Using the cancer drug Herceptin before surgery could reduce the number of mastectomies needed in women with breast cancer, scientists say.
Herceptin is used to treat women with HER-2 positive breast cancer
A study showed using the drug with chemotherapy before surgery completely eradicated tumours in 43% of patients with HER-2 positive breast cancer.
This was almost twice as many as for patients treated only with chemotherapy - 23% of these showed the same effect.
The findings were reported to the American Society for Clinical Oncology.
Herceptin is currently used after surgery in women with HER-2 positive breast cancer to prevent tumours returning.
About a quarter of the 44,000 breast cancer patients in the UK each year have HER-2 positive tumours, which are particularly aggressive and likely to return.
Normally women with large tumours are treated with chemotherapy to shrink the tumours so that operations can be performed with less risk of having to remove the whole breast.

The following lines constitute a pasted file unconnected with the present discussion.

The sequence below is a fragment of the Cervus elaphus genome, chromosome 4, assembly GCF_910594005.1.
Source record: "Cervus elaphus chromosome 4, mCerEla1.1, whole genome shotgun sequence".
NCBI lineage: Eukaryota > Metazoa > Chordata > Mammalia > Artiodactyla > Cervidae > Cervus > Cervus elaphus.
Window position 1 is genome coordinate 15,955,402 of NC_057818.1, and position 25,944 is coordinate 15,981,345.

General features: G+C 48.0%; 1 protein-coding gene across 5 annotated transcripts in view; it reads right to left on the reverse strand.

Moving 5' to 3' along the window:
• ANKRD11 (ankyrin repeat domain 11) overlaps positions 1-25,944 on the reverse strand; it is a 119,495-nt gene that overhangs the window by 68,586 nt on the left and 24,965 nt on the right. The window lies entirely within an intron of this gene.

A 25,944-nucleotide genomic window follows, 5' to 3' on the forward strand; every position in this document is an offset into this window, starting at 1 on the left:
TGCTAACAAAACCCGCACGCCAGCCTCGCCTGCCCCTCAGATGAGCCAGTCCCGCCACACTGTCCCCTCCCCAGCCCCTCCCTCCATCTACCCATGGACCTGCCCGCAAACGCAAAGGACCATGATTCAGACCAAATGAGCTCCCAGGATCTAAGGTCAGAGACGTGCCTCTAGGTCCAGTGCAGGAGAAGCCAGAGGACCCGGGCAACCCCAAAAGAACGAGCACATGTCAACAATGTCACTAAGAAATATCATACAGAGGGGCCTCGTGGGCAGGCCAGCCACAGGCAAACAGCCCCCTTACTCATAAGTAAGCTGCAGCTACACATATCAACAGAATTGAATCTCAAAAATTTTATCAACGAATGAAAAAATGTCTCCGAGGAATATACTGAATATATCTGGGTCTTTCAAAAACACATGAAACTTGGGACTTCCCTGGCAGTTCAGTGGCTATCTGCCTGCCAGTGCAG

In the new research scientists studied 228 patients with HER-2 positive breast cancer.
115 patients received chemotherapy plus Herceptin for one year, and 113 patients received chemotherapy alone, before surgery.
Taking Herceptin made the shrinking more likely, as well as eradicating the tumours completely in many cases.
In 38% pf patients tumours which had spread to other parts of the body were also removed.
Professor Alex Markham, Cancer Research UK's senior medical advisor, said it was encouraging that the cancer was eradicated from the lymph nodes of some patients.
He said the results of the study were exciting, but he added that it had only included a relatively small number of patients.
Dr Andrew Wardley, consultant medical oncologist at Christie Hospital, Manchester, said the results added to the already substantial evidence supporting the use of Herceptin.
He said: "This is very welcome news for patients with a particularly aggressive form of breast cancer, some of whom will no longer face the prospect of losing their breasts."
He added that treating cancer early with Herceptin to eradicate it could have important implications for long-term survival.
The research was carried out by cancer organisation Group SOLTI, and drug manufacturer Roche.